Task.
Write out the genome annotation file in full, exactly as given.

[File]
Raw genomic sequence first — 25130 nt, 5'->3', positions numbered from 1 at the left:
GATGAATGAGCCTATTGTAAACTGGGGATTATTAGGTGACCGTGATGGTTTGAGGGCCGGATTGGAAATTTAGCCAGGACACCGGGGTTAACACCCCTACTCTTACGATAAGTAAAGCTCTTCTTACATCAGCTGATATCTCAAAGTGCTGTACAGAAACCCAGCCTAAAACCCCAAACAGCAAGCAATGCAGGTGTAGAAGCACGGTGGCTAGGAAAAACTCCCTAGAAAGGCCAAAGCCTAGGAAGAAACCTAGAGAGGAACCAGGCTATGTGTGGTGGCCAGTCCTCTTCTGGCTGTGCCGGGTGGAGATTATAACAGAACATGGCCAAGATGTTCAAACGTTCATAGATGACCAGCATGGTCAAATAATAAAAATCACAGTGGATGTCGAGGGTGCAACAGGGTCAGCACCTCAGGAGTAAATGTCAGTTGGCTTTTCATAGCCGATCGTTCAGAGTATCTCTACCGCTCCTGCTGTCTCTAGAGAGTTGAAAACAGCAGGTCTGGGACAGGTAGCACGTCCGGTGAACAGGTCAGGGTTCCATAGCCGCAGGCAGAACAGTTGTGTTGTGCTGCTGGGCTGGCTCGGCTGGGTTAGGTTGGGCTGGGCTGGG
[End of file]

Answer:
Raw genomic sequence first — 25130 nt, 5'->3', positions numbered from 1 at the left:
GATGAATGAGCCTATTGTAAACTGGGGATTATTAGGTGACCGTGATGGTTTGAGGGCCGGATTGGAAATTTAGCCAGGACACCGGGGTTAACACCCCTACTCTTACGATAAGTAAAGCTCTTCTTACATCAGCTGATATCTCAAAGTGCTGTACAGAAACCCAGCCTAAAACCCCAAACAGCAAGCAATGCAGGTGTAGAAGCACGGTGGCTAGGAAAAACTCCCTAGAAAGGCCAAAGCCTAGGAAGAAACCTAGAGAGGAACCAGGCTATGTGTGGTGGCCAGTCCTCTTCTGGCTGTGCCGGGTGGAGATTATAACAGAACATGGCCAAGATGTTCAAACGTTCATAGATGACCAGCATGGTCAAATAATAAAAATCACAGTGGATGTCGAGGGTGCAACAGGGTCAGCACCTCAGGAGTAAATGTCAGTTGGCTTTTCATAGCCGATCGTTCAGAGTATCTCTACCGCTCCTGCTGTCTCTAGAGAGTTGAAAACAGCAGGTCTGGGACAGGTAGCACGTCCGGTGAACAGGTCAGGGTTCCATAGCCGCAGGCAGAACAGTTGTGTTGTGCTGCTGGGCTGGCTCGGCTGGGTTAGGTTGGGCTGGGCTGGG